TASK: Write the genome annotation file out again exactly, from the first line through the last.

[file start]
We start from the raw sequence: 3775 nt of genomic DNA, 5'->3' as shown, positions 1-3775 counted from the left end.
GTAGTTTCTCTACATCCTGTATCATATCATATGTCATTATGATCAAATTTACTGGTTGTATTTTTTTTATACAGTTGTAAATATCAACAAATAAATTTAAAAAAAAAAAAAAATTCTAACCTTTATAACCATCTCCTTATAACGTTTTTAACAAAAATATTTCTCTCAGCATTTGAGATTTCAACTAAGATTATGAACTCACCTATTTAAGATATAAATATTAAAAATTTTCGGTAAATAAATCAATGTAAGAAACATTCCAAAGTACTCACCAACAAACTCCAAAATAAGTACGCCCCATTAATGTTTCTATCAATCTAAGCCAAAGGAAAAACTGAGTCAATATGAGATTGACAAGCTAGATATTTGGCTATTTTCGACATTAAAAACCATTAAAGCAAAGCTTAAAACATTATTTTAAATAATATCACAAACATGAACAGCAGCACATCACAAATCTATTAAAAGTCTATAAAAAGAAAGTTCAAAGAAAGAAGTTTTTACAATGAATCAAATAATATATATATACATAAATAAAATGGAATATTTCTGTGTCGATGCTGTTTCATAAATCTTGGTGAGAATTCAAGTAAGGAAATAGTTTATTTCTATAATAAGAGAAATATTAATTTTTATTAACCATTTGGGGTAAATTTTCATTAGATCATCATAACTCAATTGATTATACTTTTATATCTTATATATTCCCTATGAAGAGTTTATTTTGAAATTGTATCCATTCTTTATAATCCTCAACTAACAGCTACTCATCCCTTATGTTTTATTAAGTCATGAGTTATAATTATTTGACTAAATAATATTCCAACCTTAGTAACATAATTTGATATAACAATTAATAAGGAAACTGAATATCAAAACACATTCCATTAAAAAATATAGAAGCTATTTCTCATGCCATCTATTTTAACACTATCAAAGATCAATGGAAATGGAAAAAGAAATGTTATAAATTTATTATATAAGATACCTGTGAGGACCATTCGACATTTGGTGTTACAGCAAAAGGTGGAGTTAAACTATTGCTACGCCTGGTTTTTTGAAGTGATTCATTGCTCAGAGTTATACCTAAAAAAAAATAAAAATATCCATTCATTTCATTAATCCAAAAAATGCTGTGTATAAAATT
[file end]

We start from the raw sequence: 3775 nt of genomic DNA, 5'->3' as shown, positions 1-3775 counted from the left end.
GTAGTTTCTCTACATCCTGTATCATATCATATGTCATTATGATCAAATTTACTGGTTGTATTTTTTTTATACAGTTGTAAATATCAACAAATAAATTTAAAAAAAAAAAAAAATTCTAACCTTTATAACCATCTCCTTATAACGTTTTTAACAAAAATATTTCTCTCAGCATTTGAGATTTCAACTAAGATTATGAACTCACCTATTTAAGATATAAATATTAAAAATTTTCGGTAAATAAATCAATGTAAGAAACATTCCAAAGTACTCACCAACAAACTCCAAAATAAGTACGCCCCATTAATGTTTCTATCAATCTAAGCCAAAGGAAAAACTGAGTCAATATGAGATTGACAAGCTAGATATTTGGCTATTTTCGACATTAAAAACCATTAAAGCAAAGCTTAAAACATTATTTTAAATAATATCACAAACATGAACAGCAGCACATCACAAATCTATTAAAAGTCTATAAAAAGAAAGTTCAAAGAAAGAAGTTTTTACAATGAATCAAATAATATATATATACATAAATAAAATGGAATATTTCTGTGTCGATGCTGTTTCATAAATCTTGGTGAGAATTCAAGTAAGGAAATAGTTTATTTCTATAATAAGAGAAATATTAATTTTTATTAACCATTTGGGGTAAATTTTCATTAGATCATCATAACTCAATTGATTATACTTTTATATCTTATATATTCCCTATGAAGAGTTTATTTTGAAATTGTATCCATTCTTTATAATCCTCAACTAACAGCTACTCATCCCTTATGTTTTATTAAGTCATGAGTTATAATTATTTGACTAAATAATATTCCAACCTTAGTAACATAATTTGATATAACAATTAATAAGGAAACTGAATATCAAAACACATTCCATTAAAAAATATAGAAGCTATTTCTCATGCCATCTATTTTAACACTATCAAAGATCAATGGAAATGGAAAAAGAAATGTTATAAATTTATTATATAAGATACCTGTGAGGACCATTCGACATTTGGTGTTACAGCAAAAGGTGGAGTTAAACTATTGCTACGCCTGGTTTTTTGAAGTGATTCATTGCTCAGAGTTATACCTAAAAAAAAATAAAAATATCCATTCATTTCATTAATCCAAAAAATGCTGTGTATAAAATT